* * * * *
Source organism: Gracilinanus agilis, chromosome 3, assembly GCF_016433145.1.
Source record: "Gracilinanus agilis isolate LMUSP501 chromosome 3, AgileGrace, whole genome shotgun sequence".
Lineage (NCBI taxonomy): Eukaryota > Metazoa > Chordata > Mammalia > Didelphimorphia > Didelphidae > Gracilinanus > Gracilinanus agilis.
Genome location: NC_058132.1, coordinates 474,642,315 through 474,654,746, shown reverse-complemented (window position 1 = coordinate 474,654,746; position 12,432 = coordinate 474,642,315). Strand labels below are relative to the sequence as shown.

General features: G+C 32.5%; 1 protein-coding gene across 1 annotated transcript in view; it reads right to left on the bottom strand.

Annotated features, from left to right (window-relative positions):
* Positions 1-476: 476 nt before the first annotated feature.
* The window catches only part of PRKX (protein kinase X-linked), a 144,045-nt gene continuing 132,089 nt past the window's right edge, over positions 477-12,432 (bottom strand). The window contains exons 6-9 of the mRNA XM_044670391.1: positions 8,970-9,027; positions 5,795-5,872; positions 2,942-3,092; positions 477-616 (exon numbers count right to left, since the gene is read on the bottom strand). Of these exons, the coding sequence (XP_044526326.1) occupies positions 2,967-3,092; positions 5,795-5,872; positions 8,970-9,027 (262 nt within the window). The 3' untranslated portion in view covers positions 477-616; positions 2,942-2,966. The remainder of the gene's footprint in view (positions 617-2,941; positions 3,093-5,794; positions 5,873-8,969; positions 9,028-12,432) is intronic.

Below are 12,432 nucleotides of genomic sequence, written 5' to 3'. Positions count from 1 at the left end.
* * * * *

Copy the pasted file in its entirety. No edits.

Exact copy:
Source organism: Gracilinanus agilis, chromosome 3, assembly GCF_016433145.1.
Source record: "Gracilinanus agilis isolate LMUSP501 chromosome 3, AgileGrace, whole genome shotgun sequence".
Lineage (NCBI taxonomy): Eukaryota > Metazoa > Chordata > Mammalia > Didelphimorphia > Didelphidae > Gracilinanus > Gracilinanus agilis.
Genome location: NC_058132.1, coordinates 474,642,315 through 474,654,746, shown reverse-complemented (window position 1 = coordinate 474,654,746; position 12,432 = coordinate 474,642,315). Strand labels below are relative to the sequence as shown.

General features: G+C 32.5%; 1 protein-coding gene across 1 annotated transcript in view; it reads right to left on the bottom strand.

Annotated features, from left to right (window-relative positions):
* Positions 1-476: 476 nt before the first annotated feature.
* The window catches only part of PRKX (protein kinase X-linked), a 144,045-nt gene continuing 132,089 nt past the window's right edge, over positions 477-12,432 (bottom strand). The window contains exons 6-9 of the mRNA XM_044670391.1: positions 8,970-9,027; positions 5,795-5,872; positions 2,942-3,092; positions 477-616 (exon numbers count right to left, since the gene is read on the bottom strand). Of these exons, the coding sequence (XP_044526326.1) occupies positions 2,967-3,092; positions 5,795-5,872; positions 8,970-9,027 (262 nt within the window). The 3' untranslated portion in view covers positions 477-616; positions 2,942-2,966. The remainder of the gene's footprint in view (positions 617-2,941; positions 3,093-5,794; positions 5,873-8,969; positions 9,028-12,432) is intronic.

Below are 12,432 nucleotides of genomic sequence, written 5' to 3'. Positions count from 1 at the left end.